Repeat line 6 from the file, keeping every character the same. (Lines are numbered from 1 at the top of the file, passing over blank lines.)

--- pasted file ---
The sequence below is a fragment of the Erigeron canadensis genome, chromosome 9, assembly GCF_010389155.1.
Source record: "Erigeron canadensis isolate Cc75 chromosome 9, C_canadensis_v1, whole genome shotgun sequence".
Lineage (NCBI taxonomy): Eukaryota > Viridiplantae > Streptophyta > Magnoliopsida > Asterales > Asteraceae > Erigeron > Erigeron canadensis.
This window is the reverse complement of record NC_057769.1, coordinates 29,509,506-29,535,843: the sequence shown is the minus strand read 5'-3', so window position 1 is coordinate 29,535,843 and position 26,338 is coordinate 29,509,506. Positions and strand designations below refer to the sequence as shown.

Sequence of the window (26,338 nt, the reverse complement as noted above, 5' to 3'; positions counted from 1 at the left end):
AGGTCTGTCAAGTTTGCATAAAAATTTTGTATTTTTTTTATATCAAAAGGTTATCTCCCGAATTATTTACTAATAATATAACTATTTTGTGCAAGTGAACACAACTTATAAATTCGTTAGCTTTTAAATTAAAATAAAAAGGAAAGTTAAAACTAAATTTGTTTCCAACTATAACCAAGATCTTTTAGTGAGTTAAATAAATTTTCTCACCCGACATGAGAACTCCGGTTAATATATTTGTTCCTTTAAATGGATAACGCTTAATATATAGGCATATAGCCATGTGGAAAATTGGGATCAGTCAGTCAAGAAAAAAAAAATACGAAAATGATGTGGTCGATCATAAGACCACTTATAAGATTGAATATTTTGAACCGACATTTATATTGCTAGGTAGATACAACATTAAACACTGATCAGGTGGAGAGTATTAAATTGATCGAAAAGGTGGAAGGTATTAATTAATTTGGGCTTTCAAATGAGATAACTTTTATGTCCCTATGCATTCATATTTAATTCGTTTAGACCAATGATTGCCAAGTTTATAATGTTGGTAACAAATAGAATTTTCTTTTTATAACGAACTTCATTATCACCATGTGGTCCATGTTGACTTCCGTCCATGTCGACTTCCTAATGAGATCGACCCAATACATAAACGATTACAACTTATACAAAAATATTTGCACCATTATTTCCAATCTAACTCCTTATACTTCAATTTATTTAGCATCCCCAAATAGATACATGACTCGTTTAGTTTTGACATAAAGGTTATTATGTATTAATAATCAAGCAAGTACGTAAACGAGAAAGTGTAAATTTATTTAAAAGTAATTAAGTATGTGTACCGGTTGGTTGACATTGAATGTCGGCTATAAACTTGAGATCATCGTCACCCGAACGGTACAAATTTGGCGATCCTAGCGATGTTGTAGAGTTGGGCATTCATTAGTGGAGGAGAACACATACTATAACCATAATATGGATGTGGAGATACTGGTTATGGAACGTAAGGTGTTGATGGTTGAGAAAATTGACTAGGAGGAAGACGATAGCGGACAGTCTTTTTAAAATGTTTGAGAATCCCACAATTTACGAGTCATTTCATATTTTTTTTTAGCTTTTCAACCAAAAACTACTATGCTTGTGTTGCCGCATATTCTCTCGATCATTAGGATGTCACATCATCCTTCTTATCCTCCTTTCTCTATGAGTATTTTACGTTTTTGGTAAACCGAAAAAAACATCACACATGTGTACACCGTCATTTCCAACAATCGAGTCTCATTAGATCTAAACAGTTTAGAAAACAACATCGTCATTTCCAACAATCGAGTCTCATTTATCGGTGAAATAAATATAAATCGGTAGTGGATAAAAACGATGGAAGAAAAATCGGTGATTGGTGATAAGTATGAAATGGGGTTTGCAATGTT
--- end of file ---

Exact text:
AGGTCTGTCAAGTTTGCATAAAAATTTTGTATTTTTTTTATATCAAAAGGTTATCTCCCGAATTATTTACTAATAATATAACTATTTTGTGCAAGTGAACACAACTTATAAATTCGTTAGCTTTTAAATTAAAATAAAAAGGAAAGTTAAAACTAAATTTGTTTCCAACTATAACCAAGATCTTTTAGTGAGTTAAATAAATTTTCTCACCCGACATGAGAACTCCGGTTAATATATTTGTTCCTTTAAATGGATAACGCTTAATATATAGGCATATAGCCATGTGGAAAATTGGGATCAGTCAGTCAAGAAAAAAAAAATACGAAAATGATGTGGTCGATCATAAGACCACTTATAAGATTGAATATTTTGAACCGACATTTATATTGCTAGGTAGATACAACATTAAACACTGATCAGGTGGAGAGTATTAAATTGATCGAAAAGGTGGAAGGTATTAATTAATTTGGGCTTTCAAATGAGATAACTTTTATGTCCCTATGCATTCATATTTAATTCGTTTAGACCAATGATTGCCAAGTTTATAATGTTGGTAACAAATAGAATTTTCTTTTTATAACGAACTTCATTATCACCATGTGGTCCATGTTGACTTCCGTCCATGTCGACTTCCTAATGAGATCGACCCAATACATAAACGATTACAACTTATACAAAAATATTTGCACCATTATTTCCAATCTAACTCCTTATACTTCAATTTATTTAGCATCCCCAAATAGATACATGACTCGTTTAGTTTTGACATAAAGGTTATTATGTATTAATAATCAAGCAAGTACGTAAACGAGAAAGTGTAAATTTATTTAAAAGTAATTAAGTATGTGTACCGGTTGGTTGACATTGAATGTCGGCTATAAACTTGAGATCATCGTCACCCGAACGGTACAAATTTGGCGATCCTAGCGATGTTGTAGAGTTGGGCATTCATTAGTGGAGGAGAACACATACTATAACCATAATATGGATGTGGAGATACTGGTTATGGAACGTAAGGTGTTGATGGTTGAGAAAATTGACTAGGAGGAAGACGATAGCGGACAGTCTTTTTAAAATGTTTGAGAATCCCACAATTTACGAGTCATTTCATATTTTTTTTTAGCTTTTCAACCAAAAACTACTATGCTTGTGTTGCCGCATATTCTCTCGATCATTAGGATGTCACATCATCCTTCTTATCCTCCTTTCTCTATGAGTATTTTACGTTTTTGGTAAACCGAAAAAAACATCACACATGTGTACACCGTCATTTCCAACAATCGAGTCTCATTAGATCTAAACAGTTTAGAAAACAACATCGTCATTTCCAACAATCGAGTCTCATTTATCGGTGAAATAAATATAAATCGGTAGTGGATAAAAACGATGGAAGAAAAATCGGTGATTGGTGATAAGTATGAAATGGGGTTTGCAATGTT